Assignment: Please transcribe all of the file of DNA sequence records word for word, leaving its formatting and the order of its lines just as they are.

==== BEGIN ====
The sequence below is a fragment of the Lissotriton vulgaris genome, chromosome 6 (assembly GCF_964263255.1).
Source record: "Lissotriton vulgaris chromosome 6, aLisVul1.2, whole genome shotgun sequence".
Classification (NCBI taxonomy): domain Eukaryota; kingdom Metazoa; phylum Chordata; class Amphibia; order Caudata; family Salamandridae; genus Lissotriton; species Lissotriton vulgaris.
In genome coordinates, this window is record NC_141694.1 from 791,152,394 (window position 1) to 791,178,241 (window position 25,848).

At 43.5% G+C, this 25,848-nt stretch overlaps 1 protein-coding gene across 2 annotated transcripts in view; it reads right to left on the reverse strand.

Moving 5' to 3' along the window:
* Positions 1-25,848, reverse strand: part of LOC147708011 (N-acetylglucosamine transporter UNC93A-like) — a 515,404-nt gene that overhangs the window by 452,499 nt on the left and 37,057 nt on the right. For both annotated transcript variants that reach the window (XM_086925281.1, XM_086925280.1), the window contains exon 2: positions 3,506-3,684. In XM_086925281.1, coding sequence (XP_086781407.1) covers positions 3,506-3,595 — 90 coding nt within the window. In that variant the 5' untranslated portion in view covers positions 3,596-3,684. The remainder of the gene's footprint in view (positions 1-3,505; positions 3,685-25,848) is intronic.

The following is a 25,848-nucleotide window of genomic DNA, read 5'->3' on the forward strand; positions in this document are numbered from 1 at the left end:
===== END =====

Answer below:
The sequence below is a fragment of the Lissotriton vulgaris genome, chromosome 6 (assembly GCF_964263255.1).
Source record: "Lissotriton vulgaris chromosome 6, aLisVul1.2, whole genome shotgun sequence".
Classification (NCBI taxonomy): domain Eukaryota; kingdom Metazoa; phylum Chordata; class Amphibia; order Caudata; family Salamandridae; genus Lissotriton; species Lissotriton vulgaris.
In genome coordinates, this window is record NC_141694.1 from 791,152,394 (window position 1) to 791,178,241 (window position 25,848).

At 43.5% G+C, this 25,848-nt stretch overlaps 1 protein-coding gene across 2 annotated transcripts in view; it reads right to left on the reverse strand.

Moving 5' to 3' along the window:
* Positions 1-25,848, reverse strand: part of LOC147708011 (N-acetylglucosamine transporter UNC93A-like) — a 515,404-nt gene that overhangs the window by 452,499 nt on the left and 37,057 nt on the right. For both annotated transcript variants that reach the window (XM_086925281.1, XM_086925280.1), the window contains exon 2: positions 3,506-3,684. In XM_086925281.1, coding sequence (XP_086781407.1) covers positions 3,506-3,595 — 90 coding nt within the window. In that variant the 5' untranslated portion in view covers positions 3,596-3,684. The remainder of the gene's footprint in view (positions 1-3,505; positions 3,685-25,848) is intronic.

The following is a 25,848-nucleotide window of genomic DNA, read 5'->3' on the forward strand; positions in this document are numbered from 1 at the left end: